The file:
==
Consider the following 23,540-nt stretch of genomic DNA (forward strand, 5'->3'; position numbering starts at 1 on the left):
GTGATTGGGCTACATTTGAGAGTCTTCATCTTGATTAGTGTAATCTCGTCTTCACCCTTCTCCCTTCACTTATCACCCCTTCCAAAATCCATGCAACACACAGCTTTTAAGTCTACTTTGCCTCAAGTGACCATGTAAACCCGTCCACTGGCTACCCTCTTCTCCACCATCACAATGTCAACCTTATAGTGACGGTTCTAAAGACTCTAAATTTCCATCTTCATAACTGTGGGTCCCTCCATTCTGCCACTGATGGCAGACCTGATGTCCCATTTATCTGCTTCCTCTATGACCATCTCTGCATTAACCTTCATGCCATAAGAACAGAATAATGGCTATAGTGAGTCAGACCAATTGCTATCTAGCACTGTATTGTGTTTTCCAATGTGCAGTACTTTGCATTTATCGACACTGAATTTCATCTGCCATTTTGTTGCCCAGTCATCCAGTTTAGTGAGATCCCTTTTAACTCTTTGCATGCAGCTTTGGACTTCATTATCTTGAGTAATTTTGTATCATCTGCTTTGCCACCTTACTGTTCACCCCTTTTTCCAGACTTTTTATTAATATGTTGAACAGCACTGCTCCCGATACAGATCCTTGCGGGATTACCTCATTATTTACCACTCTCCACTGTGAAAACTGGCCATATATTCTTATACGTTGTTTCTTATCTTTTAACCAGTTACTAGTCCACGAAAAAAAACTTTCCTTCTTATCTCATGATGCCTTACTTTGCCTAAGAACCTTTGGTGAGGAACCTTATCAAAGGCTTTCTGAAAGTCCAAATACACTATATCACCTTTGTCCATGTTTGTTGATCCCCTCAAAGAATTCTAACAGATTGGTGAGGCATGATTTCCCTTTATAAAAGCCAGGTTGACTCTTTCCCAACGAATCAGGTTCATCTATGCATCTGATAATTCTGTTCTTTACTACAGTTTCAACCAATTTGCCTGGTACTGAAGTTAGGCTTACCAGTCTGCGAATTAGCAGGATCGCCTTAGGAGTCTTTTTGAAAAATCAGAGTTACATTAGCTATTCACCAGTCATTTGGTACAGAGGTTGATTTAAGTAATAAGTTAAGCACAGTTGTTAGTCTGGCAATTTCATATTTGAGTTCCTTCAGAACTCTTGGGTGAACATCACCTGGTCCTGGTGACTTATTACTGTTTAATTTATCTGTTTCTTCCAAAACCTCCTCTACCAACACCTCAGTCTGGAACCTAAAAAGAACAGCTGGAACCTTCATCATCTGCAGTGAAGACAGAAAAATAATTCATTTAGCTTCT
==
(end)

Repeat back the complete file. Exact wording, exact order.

Consider the following 23,540-nt stretch of genomic DNA (forward strand, 5'->3'; position numbering starts at 1 on the left):
GTGATTGGGCTACATTTGAGAGTCTTCATCTTGATTAGTGTAATCTCGTCTTCACCCTTCTCCCTTCACTTATCACCCCTTCCAAAATCCATGCAACACACAGCTTTTAAGTCTACTTTGCCTCAAGTGACCATGTAAACCCGTCCACTGGCTACCCTCTTCTCCACCATCACAATGTCAACCTTATAGTGACGGTTCTAAAGACTCTAAATTTCCATCTTCATAACTGTGGGTCCCTCCATTCTGCCACTGATGGCAGACCTGATGTCCCATTTATCTGCTTCCTCTATGACCATCTCTGCATTAACCTTCATGCCATAAGAACAGAATAATGGCTATAGTGAGTCAGACCAATTGCTATCTAGCACTGTATTGTGTTTTCCAATGTGCAGTACTTTGCATTTATCGACACTGAATTTCATCTGCCATTTTGTTGCCCAGTCATCCAGTTTAGTGAGATCCCTTTTAACTCTTTGCATGCAGCTTTGGACTTCATTATCTTGAGTAATTTTGTATCATCTGCTTTGCCACCTTACTGTTCACCCCTTTTTCCAGACTTTTTATTAATATGTTGAACAGCACTGCTCCCGATACAGATCCTTGCGGGATTACCTCATTATTTACCACTCTCCACTGTGAAAACTGGCCATATATTCTTATACGTTGTTTCTTATCTTTTAACCAGTTACTAGTCCACGAAAAAAAACTTTCCTTCTTATCTCATGATGCCTTACTTTGCCTAAGAACCTTTGGTGAGGAACCTTATCAAAGGCTTTCTGAAAGTCCAAATACACTATATCACCTTTGTCCATGTTTGTTGATCCCCTCAAAGAATTCTAACAGATTGGTGAGGCATGATTTCCCTTTATAAAAGCCAGGTTGACTCTTTCCCAACGAATCAGGTTCATCTATGCATCTGATAATTCTGTTCTTTACTACAGTTTCAACCAATTTGCCTGGTACTGAAGTTAGGCTTACCAGTCTGCGAATTAGCAGGATCGCCTTAGGAGTCTTTTTGAAAAATCAGAGTTACATTAGCTATTCACCAGTCATTTGGTACAGAGGTTGATTTAAGTAATAAGTTAAGCACAGTTGTTAGTCTGGCAATTTCATATTTGAGTTCCTTCAGAACTCTTGGGTGAACATCACCTGGTCCTGGTGACTTATTACTGTTTAATTTATCTGTTTCTTCCAAAACCTCCTCTACCAACACCTCAGTCTGGAACCTAAAAAGAACAGCTGGAACCTTCATCATCTGCAGTGAAGACAGAAAAATAATTCATTTAGCTTCT